Best Buy-Side Dark Pool: Liquidnet

Terry Flanagan

WHEN A BUY-SIDE institution wants to buy or sell a large block of stock, finding the other side of the trade is the challenge. With 740 members across 42 markets globally, there’s at least a decent chance that the right match can be found on the Liquidnet network.

Liquidnet’s value proposition as a trading venue is crossing mammoth trades. When a Liquidnet member traded a U.S. stock in 2013, it was the market’s biggest or second-biggest trade 76% of the time, the company said. The 13-year old firm crossed its largest-ever trade in a U.S.-listed stock in October 2013, when two Liquidnet members exchanged 2.9 million shares worth $150 million.

Total principal traded for U.S. equities increased 11% last year.

Liquidnet is based in New York and its primary market is the U.S., but international expansion is an ongoing and very much front-burner initiative.

“Building out Liquidnet’s global footprint to 42 markets has played a significant role in our success. While the bulk of investable assets are still held in North America, 2013 has marked a year in which these institutions have increasingly looked to diversify their international investment strategies,” Liquidnet Founder and CEO Seth Merrin said in a January release. “With approximately 45,000 publically traded companies globally, institutional investors realize they have to look outside their borders to find the best opportunities. In 2013, this has meant diversifying into European equities and exploring new opportunities in Asia-Pacific.”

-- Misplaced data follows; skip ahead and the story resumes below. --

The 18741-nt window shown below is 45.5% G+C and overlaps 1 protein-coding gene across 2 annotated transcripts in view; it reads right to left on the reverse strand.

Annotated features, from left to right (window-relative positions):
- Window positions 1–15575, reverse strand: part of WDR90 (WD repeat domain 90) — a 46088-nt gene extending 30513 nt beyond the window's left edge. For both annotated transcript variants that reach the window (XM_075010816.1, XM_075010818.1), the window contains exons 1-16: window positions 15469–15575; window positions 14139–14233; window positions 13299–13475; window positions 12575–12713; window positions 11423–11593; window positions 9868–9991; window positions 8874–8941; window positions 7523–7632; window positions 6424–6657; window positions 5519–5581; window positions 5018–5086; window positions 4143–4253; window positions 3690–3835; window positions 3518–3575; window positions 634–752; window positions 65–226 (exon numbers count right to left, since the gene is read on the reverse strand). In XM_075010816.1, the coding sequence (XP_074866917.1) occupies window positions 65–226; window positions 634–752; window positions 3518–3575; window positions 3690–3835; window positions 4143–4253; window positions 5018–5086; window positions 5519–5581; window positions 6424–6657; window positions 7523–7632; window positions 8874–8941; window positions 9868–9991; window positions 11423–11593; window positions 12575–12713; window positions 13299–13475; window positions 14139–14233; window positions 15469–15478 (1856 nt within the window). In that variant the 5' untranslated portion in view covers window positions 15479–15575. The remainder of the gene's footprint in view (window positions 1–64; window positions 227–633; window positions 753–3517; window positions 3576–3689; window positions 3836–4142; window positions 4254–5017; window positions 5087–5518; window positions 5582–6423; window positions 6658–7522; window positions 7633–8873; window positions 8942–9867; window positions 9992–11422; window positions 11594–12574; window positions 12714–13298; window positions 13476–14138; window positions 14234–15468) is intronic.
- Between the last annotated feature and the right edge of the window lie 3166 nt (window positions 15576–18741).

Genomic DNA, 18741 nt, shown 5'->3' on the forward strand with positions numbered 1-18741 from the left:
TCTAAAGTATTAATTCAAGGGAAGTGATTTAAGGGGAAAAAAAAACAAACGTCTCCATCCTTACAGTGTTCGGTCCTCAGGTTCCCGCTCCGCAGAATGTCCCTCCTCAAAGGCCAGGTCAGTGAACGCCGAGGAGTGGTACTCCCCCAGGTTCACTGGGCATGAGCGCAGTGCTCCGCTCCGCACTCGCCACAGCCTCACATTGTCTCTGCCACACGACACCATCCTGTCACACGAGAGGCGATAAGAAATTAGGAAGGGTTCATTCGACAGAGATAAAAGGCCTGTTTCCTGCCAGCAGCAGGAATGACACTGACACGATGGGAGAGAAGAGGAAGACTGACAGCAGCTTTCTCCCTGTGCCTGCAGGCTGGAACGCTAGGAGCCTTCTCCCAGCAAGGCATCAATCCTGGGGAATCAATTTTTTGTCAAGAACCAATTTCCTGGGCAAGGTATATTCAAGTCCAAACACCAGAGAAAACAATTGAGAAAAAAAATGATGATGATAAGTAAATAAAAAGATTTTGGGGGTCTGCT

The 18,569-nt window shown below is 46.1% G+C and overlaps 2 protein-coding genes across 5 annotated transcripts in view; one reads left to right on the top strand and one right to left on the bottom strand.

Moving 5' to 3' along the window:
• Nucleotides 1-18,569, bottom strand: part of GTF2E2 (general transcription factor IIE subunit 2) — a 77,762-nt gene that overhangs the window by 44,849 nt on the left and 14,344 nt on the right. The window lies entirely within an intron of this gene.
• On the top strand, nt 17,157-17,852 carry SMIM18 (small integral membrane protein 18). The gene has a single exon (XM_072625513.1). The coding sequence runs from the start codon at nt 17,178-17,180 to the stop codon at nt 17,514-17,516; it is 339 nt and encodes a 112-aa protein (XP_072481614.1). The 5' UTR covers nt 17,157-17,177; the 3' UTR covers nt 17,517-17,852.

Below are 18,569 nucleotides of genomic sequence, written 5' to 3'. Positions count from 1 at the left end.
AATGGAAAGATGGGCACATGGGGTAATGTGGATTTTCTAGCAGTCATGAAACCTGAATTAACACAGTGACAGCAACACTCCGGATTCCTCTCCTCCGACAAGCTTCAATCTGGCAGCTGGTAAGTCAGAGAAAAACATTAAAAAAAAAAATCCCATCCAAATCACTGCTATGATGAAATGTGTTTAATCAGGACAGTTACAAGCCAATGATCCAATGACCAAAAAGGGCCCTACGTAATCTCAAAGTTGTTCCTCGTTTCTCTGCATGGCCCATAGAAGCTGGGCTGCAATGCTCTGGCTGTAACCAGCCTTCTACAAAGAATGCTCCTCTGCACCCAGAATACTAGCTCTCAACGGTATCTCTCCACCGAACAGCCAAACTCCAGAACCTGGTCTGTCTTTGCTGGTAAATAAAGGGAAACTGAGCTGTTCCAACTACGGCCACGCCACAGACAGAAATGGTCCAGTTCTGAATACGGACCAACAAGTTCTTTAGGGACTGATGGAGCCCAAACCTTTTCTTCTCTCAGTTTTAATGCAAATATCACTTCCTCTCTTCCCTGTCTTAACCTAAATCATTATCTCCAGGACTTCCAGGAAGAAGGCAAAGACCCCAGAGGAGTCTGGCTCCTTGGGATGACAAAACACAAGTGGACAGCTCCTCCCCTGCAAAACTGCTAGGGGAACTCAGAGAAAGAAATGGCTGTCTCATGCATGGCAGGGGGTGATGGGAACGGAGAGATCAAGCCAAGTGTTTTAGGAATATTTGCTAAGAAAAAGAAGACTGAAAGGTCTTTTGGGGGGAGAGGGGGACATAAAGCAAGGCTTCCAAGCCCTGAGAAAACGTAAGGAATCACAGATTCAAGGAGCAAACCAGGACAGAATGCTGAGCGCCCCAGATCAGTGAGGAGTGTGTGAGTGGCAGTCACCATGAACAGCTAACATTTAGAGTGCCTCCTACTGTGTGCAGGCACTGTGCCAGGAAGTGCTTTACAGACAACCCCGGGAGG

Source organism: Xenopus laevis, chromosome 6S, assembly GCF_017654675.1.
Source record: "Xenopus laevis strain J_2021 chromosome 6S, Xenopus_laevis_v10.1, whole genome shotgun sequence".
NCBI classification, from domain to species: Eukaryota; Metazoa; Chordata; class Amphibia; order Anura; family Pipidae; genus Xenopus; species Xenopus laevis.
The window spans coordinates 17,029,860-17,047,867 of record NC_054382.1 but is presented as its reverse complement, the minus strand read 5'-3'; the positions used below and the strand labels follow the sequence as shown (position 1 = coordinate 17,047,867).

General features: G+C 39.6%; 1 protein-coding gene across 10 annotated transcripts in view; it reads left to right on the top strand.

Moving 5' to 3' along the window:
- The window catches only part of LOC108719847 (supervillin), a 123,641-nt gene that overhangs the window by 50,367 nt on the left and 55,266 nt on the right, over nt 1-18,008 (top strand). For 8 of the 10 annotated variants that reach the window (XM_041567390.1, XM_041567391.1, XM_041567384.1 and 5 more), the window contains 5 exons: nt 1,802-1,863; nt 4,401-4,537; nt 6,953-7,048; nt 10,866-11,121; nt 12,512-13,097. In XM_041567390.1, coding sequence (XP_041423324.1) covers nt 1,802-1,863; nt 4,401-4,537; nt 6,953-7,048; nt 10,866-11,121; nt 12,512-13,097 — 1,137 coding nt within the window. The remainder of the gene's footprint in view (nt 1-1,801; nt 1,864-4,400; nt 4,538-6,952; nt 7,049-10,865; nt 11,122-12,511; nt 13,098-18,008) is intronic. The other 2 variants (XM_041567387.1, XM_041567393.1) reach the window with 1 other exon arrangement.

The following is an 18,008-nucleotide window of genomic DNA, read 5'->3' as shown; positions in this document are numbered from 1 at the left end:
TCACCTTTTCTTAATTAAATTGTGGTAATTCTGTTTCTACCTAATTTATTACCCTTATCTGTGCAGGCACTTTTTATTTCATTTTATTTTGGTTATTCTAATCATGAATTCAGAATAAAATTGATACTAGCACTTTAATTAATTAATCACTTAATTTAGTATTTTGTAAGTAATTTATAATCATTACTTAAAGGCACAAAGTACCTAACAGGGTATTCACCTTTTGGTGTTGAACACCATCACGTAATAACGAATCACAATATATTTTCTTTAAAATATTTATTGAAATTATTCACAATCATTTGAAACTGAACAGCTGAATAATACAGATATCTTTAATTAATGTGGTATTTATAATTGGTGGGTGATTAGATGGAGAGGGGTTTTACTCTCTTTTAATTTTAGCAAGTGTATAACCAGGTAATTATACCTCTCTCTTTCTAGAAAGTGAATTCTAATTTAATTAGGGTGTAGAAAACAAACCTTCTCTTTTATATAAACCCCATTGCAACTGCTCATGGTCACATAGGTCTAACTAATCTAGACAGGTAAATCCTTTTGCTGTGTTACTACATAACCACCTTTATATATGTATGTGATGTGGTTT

Seth Merrin, Liquidnet

Seth Merrin, Liquidnet

Globally, principal traded on Liquidnet’s network increased 17% in 2013, to $470 billion. Average execution size rose 15% to $1.4 million, which Liquidnet said exceeds the execution size on major exchanges by more than 100 times.

In Europe, Liquidnet’s average daily principal traded increased 59%, and average execution size increased 28% to almost $1.3 million. Liquidnet said it maintained market share of almost 70% in dark block trading, defined as transactions of more than $1 million executed on multilateral trading facilities.

Trends in 2013 European institutional trading included increased confidence in trading equities in large block size, more investment flows from U.S. institutions, and more trading activity in large-capitalization stocks. Liquidnet said additional growth in the region was driven by the expansion of the firm’s commission management services, which are designed to reduce the conflicts that stem from managing best execution and the need to use commissions to pay research and execution bills.

In Asia-Pacific, Liquidnet said principal traded increased more than 14%, including record levels reached in Southeast Asia, Japan and Hong Kong. Liquidnet expanded into Thailand as its 42nd market in April 2013.

Merrin said Liquidnet’s adding of markets is a function of the firm tracking institutional demand.

“This ability to quickly respond to changes by directing flow to where opportunities arise is increasingly central to institutional performance. This trend will continue in 2014 and we expect to see more cross-border equity flows across our 42 markets as a result,” he said. “As a global trading network, we will continue to remain focused on removing barriers and make trading more efficient around the world, helping our members achieve even greater performance.”

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